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CIPP Industry Defends Styrene Use
Fed Dept. Seeks To Label Styrene As ‘Reasonably Anticipated Carcinogen’
Last January, NASSCO Executive Director Ted DeBoda sent the first of two letters to Secretary Sebelius saying that NASSCO joins the American Composites Manufacturing Association and Styrene Information and Research Center requesting that before making a final decision, the department should make a reasonable “double check” of the science of the study recommending that styrene be designated a reasonably anticipated carcinogen.
DeBoda explained the use of unsaturated polyester styrene based resin in the CIPP process and noted the U.S. Environmental Protection Agency considers CIPP a major tool in the repair and reconstruction of the nation’s failing pipeline infrastructure.
“Our research,” DeBoda wrote, “has shown that the levels of styrene exposure to workers and the public during field installation of CIPP are significantly lower than standards set by NIOSH [National Institute for Occupational Safety and Health] and the EPA in a typical manufacturing or plant facility. Also, once the installed product is cured, it becomes essentially inert with no long-term associated styrene issues.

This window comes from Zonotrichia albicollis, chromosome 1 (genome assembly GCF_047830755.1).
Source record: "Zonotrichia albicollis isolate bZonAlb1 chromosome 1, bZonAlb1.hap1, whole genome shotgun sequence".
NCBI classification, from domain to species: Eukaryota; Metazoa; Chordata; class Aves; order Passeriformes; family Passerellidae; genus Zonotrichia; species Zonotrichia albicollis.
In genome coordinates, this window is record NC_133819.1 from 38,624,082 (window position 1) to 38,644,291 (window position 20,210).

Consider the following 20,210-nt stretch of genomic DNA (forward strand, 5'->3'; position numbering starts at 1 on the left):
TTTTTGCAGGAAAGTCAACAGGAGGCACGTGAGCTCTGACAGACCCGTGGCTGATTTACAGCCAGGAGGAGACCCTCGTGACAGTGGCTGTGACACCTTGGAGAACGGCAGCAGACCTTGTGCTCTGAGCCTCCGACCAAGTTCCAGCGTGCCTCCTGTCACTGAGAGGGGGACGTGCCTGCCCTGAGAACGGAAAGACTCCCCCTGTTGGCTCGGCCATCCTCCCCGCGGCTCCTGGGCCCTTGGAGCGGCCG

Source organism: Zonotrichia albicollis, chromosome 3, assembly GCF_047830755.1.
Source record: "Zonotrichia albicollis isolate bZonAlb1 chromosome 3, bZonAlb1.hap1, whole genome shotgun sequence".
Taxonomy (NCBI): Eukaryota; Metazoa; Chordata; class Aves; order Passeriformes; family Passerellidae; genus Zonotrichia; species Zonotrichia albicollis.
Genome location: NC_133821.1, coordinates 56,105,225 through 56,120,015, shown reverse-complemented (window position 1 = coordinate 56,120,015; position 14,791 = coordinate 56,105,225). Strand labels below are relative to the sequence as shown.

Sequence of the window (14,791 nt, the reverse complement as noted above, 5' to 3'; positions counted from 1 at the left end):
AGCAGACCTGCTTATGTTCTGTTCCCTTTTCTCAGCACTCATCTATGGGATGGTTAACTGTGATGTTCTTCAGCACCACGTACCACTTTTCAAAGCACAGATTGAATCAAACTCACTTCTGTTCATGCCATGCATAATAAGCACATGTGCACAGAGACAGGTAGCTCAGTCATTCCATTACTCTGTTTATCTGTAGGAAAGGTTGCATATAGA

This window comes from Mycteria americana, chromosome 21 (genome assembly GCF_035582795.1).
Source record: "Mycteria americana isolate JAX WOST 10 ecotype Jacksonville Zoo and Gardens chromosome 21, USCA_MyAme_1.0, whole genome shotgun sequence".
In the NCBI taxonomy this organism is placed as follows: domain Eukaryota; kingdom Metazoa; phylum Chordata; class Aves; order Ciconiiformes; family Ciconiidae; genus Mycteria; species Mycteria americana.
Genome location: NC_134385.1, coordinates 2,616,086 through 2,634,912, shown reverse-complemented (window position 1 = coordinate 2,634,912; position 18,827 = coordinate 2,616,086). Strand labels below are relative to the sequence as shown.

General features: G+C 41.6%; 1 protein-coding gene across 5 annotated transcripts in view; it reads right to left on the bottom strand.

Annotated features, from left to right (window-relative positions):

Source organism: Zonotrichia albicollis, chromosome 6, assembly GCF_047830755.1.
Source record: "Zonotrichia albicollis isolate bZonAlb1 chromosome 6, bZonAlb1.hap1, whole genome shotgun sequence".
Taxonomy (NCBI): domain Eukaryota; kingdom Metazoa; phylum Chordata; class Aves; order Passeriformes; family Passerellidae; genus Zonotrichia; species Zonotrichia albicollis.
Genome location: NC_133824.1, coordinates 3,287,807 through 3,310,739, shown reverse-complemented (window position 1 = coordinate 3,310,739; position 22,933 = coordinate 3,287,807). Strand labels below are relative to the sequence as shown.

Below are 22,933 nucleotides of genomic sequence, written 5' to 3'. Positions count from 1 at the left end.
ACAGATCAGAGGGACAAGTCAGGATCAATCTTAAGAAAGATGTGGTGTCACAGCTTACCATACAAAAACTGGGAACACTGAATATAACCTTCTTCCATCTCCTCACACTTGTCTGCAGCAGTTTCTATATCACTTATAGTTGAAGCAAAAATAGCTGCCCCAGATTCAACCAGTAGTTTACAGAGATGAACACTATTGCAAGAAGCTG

“To our knowledge, there have not been any verified cases of health related issues associated with the use of styrene,” he pointed out.
The letter to Secretary Sebelius was answered by Linda Birnbaum, director of the National Institute of Environmental Health Sciences and National Toxicology Program, who said that she would make sure the Secretary was aware of the points raised by NASSCO. She included a copy of an informational document describing the process used to reach the decision to recommend classifying styrene as a reasonably anticipated human carcinogen (see sidebar).
In late February, DeBoda sent a second letter to Birnbaum, again stating NASSCO’s position on the issue, posing questions NASSCO believes should be addressed before making a decision about whether styrene is a reasonably anticipated human carcinogen, and again cited studies that have found no concern for styrene causing cancer.
Wrote DeBoda: “NTP's classification of styrene as ‘reasonably anticipated to be a human carcinogen’ or the mere perception of the term ‘a carcinogenic hazard,’ may result in thousands of job losses with little or no documented public health risk. Since many independent studies in North America and Europe have concluded that the styrene exposure health hazard does not exist, we recommend that further research and education be performed first to find out the true effects of styrene on humans.”
Birnbaum’s March 17th reply contains the heart of the issue: